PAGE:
Consumers are facing price rises and shortages of products from TVs and mobile phones to cars and games consoles as a global shortage in semiconductors grows. The severity of the global chip shortage has gone up a notch over the last few weeks and it’s now looking as though millions of people will be impacted.
The shortage in chips, the “brain” within every electronic device in the world, has been steadily worsening since last year. According to the Semiconductor Industry Association Global, semiconductor sales increased 6.5 percent in 2020, demonstrating a rapidly growing demand for chips due to the cross-industry competition among Automakers and Tech Giants.
The wireless community, industrial, aerospace, military—anyone or everyone whose products require semiconductor chips is currently facing a shortage. The computer chips in highest demand are not particularly sophisticated or expensive. But they are indispensable components used in everything from kitchen appliances to washing machines and electronic gadgets. Goldman Sachs analysts estimate reduced supply could boost prices by 1-3% in affected categories.
The shortage was already there, but COVID-19 made it worse
A chip shortage was already on the rise when US placed trade sanctions on China during Trump administration, and new 5G phone rollouts added to the crisis. Huawei, knowing they couldn’t buy chips after a certain time had placed big orders. Likewise, Apple and other smartphone makers also placed large chip orders, which kept the chip suppliers extremely busy.
The Coronavirus pandemic, however, plunged the entire global economy into recession last year, overturning supply chains and changing consumer shopping patterns. This has been the primary reason why as to the said chip shortage hit new limits.
Tech companies saw a boost in product demand and sales when people began working from home and children were attending school remotely, causing a massive spike in PCs, tablets and consumer electronics. In the meantime, reduced mobility and lockdowns made carmakers halt their manufacturing, causing them to cut back orders for chips used in automobiles.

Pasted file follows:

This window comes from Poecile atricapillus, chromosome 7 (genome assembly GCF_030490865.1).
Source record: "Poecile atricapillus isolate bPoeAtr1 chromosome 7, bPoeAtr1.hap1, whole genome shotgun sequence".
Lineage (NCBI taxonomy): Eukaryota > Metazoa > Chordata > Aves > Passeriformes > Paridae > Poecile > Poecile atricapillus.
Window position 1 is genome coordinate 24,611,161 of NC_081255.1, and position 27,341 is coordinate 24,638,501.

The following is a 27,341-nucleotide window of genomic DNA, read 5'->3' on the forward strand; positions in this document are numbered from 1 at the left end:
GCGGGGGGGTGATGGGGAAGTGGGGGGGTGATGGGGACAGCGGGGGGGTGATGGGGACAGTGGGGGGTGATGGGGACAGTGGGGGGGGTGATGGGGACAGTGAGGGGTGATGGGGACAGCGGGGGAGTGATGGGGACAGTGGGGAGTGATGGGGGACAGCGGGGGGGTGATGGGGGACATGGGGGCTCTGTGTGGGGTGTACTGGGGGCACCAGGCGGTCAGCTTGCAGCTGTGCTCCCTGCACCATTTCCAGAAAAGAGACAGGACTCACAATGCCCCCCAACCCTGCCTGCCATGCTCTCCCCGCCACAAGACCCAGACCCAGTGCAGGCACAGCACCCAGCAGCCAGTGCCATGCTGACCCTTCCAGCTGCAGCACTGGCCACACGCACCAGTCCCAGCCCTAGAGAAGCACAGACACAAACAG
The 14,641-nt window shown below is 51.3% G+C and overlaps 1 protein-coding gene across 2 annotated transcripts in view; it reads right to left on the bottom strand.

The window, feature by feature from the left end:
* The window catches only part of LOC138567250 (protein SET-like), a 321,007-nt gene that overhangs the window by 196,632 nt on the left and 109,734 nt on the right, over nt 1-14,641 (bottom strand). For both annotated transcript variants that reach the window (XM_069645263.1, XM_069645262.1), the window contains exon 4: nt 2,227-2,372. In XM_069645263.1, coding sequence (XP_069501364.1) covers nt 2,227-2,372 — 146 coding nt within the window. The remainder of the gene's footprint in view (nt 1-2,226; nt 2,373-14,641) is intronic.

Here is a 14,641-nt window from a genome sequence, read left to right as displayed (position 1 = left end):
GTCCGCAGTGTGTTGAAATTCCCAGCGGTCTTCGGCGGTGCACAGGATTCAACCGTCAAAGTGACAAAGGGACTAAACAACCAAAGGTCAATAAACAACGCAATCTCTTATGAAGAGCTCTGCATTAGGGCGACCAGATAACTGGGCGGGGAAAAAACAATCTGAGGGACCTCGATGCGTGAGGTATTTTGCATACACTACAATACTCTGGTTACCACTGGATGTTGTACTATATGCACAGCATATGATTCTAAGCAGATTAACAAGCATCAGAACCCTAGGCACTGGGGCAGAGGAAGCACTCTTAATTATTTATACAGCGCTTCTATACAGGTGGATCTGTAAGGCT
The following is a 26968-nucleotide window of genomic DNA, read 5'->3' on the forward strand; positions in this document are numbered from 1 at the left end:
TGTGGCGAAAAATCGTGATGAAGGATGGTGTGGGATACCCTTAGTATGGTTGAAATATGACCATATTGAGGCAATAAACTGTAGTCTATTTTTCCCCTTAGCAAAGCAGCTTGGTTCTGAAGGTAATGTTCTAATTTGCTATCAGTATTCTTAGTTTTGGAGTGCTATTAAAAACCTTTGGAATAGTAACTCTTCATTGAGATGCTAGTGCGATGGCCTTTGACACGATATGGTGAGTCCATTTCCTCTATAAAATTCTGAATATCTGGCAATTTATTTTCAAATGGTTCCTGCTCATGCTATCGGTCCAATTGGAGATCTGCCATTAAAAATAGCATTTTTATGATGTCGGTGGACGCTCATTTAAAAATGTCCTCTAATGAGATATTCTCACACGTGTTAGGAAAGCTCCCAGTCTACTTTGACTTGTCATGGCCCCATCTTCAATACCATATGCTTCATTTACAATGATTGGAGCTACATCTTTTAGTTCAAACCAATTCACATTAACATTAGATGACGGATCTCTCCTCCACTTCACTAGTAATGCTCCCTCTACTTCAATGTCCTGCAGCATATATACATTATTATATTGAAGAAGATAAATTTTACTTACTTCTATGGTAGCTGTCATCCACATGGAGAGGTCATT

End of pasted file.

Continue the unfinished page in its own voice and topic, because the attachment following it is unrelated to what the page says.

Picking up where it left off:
Cost of silicon – which is a core ingredient of chips – has gone up as well with the increased COVID-19 vaccine production happening globally; the silicon needed to make the vials is the same as the silicon used to manufacture chips and personal computers.
Automobile giants are taking the biggest hit while Tech companies sustain
Automotive industry is facing the biggest loss so far. The average car has between 50 and 150 chips. They’re used in a growing number of applications, including driver assistance systems and navigation control.
Lots of automobile manufacturing plants were forced to adapt production and suspend manufacturing due to the shortage. The problem continues to disrupt the industry with manufacturing difficulties for leading models of many carmakers, including Ford, Volkswagen, Nissan, Audi, Mustang, Hyundai, Land Rover, Range Rover, Mercedes-Benz C-Class, Mini Cooper, Mitsubishi, Nissan, Subaru.
However, Intel, the biggest chip manufacturer in the world in 2020, is planning to start producing chips to address shortages at U.S. car plants with a $20 billion plan in increasing advanced chip manufacturing capacity. And many of the Asian chip manufacturers saw increases in their revenues.
For most companies, the best way to get through this crisis would be to cultivate strong, stable relationships with their suppliers, partners, and personnel. The semiconductor supply however will continue to be constrained and won’t recover in the short term, predicting the shortage would persist till mid-2022 or beyond.